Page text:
Denzel For Queen and Country

From April to June 2014, Washington played the leading role in the Broadway production of Lorraine Hansberry’s classic drama A Raisin in the Sun, directed by Kenny Leon.[26] The show received positive reviews and won the 2014 Tony Award for Best Revival of a Play.[27]

Denzel Heart_condition_movie

Denzel Washington-10


In 2010, Washington starred in The Book of Eli, a post-Apocalyptic drama set in the near future. Also in 2010, he starred as a veteran railroad engineer in the action film Unstoppable, about an unmanned, half-mile-long runaway freight train carrying dangerous cargo. The film was his fifth and final collaboration with director Tony Scott, following Crimson Tide (1995), Man on Fire (2004), Déjà Vu (2006) and The Taking of Pelham 1 2 3 (2009).


In 2012, Washington starred in Flight, for which he was nominated for an Academy Award for Best Actor. He co-starred with Ryan Reynolds in Safe House, where he prepared for his role by subjecting himself to a torture session that included waterboarding.[28]

In 2014, Washington starred in The Equalizer, an action thriller film directed by Antoine Fuqua and written by Richard Wenk, based on the television series of same name starring Edward Woodward.[29]

Denzel Washington-11

Denzel mississippi masala

Denzel Washington-12

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51 Responses to Tuesday Open Thread-Denzel Washington Week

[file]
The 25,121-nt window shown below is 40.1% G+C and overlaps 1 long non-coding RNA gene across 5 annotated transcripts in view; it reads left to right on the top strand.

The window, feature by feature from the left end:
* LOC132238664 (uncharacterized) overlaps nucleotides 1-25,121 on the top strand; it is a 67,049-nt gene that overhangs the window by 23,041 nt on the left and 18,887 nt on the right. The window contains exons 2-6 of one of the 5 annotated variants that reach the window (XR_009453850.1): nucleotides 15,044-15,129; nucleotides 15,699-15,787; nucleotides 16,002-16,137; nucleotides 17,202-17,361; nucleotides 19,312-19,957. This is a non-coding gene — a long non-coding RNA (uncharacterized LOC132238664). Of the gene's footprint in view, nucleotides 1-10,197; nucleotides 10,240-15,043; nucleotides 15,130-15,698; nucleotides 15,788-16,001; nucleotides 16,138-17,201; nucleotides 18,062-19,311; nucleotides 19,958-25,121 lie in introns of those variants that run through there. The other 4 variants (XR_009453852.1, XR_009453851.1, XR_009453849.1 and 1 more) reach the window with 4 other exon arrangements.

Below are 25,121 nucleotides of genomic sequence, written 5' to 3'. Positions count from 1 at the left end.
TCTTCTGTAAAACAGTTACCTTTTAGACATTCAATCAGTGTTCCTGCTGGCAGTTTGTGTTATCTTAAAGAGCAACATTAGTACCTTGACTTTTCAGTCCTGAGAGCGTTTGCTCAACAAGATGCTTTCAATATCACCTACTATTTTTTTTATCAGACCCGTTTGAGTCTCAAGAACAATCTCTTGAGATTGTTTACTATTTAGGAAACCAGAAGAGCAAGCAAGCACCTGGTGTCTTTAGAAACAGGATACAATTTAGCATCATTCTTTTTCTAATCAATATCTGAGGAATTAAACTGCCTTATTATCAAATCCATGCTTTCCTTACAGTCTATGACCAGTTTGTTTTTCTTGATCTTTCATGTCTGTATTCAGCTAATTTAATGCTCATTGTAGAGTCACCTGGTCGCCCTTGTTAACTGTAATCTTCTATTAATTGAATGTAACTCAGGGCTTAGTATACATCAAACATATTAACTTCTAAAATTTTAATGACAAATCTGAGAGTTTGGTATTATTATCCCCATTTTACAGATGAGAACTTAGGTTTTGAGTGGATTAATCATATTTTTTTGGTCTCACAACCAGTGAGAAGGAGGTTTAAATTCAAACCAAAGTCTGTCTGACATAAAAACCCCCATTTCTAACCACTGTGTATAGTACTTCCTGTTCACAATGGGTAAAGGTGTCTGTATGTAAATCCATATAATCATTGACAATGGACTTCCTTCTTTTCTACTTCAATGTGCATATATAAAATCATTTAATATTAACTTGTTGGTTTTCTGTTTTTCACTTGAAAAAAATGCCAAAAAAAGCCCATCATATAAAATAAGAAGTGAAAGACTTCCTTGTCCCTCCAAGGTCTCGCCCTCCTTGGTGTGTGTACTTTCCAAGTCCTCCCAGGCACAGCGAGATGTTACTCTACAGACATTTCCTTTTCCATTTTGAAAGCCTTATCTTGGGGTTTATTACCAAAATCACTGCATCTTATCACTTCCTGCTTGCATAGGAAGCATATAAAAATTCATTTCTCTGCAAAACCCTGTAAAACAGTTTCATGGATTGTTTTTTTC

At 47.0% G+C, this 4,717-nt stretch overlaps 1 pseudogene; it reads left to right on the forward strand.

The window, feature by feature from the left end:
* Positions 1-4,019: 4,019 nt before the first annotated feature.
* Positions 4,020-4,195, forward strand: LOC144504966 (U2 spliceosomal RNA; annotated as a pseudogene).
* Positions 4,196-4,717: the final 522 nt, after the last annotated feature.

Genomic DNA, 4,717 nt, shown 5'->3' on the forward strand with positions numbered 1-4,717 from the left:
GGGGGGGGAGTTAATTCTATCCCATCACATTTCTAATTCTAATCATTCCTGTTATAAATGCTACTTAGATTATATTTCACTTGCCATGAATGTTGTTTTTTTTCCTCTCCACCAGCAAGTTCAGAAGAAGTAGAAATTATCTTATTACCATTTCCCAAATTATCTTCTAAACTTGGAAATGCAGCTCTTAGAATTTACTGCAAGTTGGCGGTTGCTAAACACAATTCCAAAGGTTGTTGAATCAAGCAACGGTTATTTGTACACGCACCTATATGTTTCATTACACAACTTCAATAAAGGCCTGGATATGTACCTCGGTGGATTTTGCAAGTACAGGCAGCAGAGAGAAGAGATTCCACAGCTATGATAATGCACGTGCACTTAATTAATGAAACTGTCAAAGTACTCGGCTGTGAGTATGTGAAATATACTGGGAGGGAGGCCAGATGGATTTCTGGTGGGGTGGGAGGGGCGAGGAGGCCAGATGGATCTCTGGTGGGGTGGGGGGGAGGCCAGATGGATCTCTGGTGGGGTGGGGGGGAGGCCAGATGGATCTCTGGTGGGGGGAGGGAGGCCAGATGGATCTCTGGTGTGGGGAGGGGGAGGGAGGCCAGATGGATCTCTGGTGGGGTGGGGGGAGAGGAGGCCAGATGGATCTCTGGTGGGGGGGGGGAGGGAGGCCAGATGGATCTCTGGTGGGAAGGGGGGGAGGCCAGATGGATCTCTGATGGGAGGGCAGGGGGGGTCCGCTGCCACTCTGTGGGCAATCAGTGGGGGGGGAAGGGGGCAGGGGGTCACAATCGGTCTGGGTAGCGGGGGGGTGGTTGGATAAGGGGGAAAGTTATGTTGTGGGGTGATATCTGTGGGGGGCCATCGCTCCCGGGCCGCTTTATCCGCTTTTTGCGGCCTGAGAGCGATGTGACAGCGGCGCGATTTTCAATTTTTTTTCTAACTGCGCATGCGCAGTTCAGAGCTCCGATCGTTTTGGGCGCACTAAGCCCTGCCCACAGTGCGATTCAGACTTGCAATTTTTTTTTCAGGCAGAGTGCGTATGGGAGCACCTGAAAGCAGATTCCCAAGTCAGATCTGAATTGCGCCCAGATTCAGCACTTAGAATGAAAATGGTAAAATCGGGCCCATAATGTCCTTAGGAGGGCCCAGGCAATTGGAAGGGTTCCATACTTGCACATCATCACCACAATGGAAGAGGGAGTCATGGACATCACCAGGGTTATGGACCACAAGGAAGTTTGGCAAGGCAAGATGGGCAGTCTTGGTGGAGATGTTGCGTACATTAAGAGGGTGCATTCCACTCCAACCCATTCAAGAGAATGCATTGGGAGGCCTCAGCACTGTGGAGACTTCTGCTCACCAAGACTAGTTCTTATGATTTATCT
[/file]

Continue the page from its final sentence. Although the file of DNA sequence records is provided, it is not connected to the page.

1. yahtzeebutterfly says:

    deray mckesson @deray · 2h 2 hours ago
    Obama to visit Selma on Bloody Sunday

  2. Ametia says:

    Thanks for holding it down here today, Rikyrah. Me: Time-sensitive work PROJECTS!

  3. rikyrah says:

    The Obamas are coming with a wishlist
    January 19, 2015 17:44 IST

    US President Barack Obama told Prime Minister Narendra Modi, when the two met on the sidelines of the East Asia Summit in Myanmar in November 2014, how he barely had two years left to his presidential term and so much to do. The wish list included getting his daughters to see a tiger in the wild and the Taj Mahal.

    Obama, his wife and daughters will land in New Delhi on January 25 for a three-day visit.

    It is, as yet, not public whether a visit to Ranthambhore or any other tiger sanctuary has been planned for the Michelle Obama and their daughters, Sasha and Malia when Obama and Modi sit to discuss the US-India partnership at Hyderabad House on January 25.

    But the first family will be travelling to Agra on January 27 to see the monument of love.

    The government, however, is trying to make the visit as memorable as possible for the Obamas.

    This includes several departures from protocol like the US President riding in his official vehicle, ‘the Beast’, on the morning of January 26 to attend the Republic Day Parade at Rajpath.